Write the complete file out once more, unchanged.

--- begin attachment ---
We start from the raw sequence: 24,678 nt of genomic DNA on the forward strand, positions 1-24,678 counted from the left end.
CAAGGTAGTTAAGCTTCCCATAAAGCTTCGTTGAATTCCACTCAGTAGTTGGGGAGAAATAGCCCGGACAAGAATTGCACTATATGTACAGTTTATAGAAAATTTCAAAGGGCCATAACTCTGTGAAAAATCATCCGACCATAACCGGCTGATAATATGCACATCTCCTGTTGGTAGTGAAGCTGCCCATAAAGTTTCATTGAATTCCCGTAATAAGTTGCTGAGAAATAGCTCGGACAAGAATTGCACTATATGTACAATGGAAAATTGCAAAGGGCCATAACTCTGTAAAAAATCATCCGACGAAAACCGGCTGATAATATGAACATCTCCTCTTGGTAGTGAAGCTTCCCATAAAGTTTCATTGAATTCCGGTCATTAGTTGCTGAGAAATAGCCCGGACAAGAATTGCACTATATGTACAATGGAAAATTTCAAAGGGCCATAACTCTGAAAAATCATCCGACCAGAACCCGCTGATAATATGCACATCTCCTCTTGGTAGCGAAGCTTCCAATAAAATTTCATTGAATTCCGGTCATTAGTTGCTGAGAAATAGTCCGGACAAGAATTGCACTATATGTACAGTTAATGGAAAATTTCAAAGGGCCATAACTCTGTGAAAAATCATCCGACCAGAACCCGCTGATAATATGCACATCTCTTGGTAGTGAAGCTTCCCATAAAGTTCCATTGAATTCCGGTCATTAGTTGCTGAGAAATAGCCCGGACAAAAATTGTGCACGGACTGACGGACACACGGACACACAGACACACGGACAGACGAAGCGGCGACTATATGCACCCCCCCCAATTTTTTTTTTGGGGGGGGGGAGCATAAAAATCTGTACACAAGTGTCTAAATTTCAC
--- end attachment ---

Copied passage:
We start from the raw sequence: 24,678 nt of genomic DNA on the forward strand, positions 1-24,678 counted from the left end.
CAAGGTAGTTAAGCTTCCCATAAAGCTTCGTTGAATTCCACTCAGTAGTTGGGGAGAAATAGCCCGGACAAGAATTGCACTATATGTACAGTTTATAGAAAATTTCAAAGGGCCATAACTCTGTGAAAAATCATCCGACCATAACCGGCTGATAATATGCACATCTCCTGTTGGTAGTGAAGCTGCCCATAAAGTTTCATTGAATTCCCGTAATAAGTTGCTGAGAAATAGCTCGGACAAGAATTGCACTATATGTACAATGGAAAATTGCAAAGGGCCATAACTCTGTAAAAAATCATCCGACGAAAACCGGCTGATAATATGAACATCTCCTCTTGGTAGTGAAGCTTCCCATAAAGTTTCATTGAATTCCGGTCATTAGTTGCTGAGAAATAGCCCGGACAAGAATTGCACTATATGTACAATGGAAAATTTCAAAGGGCCATAACTCTGAAAAATCATCCGACCAGAACCCGCTGATAATATGCACATCTCCTCTTGGTAGCGAAGCTTCCAATAAAATTTCATTGAATTCCGGTCATTAGTTGCTGAGAAATAGTCCGGACAAGAATTGCACTATATGTACAGTTAATGGAAAATTTCAAAGGGCCATAACTCTGTGAAAAATCATCCGACCAGAACCCGCTGATAATATGCACATCTCTTGGTAGTGAAGCTTCCCATAAAGTTCCATTGAATTCCGGTCATTAGTTGCTGAGAAATAGCCCGGACAAAAATTGTGCACGGACTGACGGACACACGGACACACAGACACACGGACAGACGAAGCGGCGACTATATGCACCCCCCCCAATTTTTTTTTTGGGGGGGGGGAGCATAAAAATCTGTACACAAGTGTCTAAATTTCAC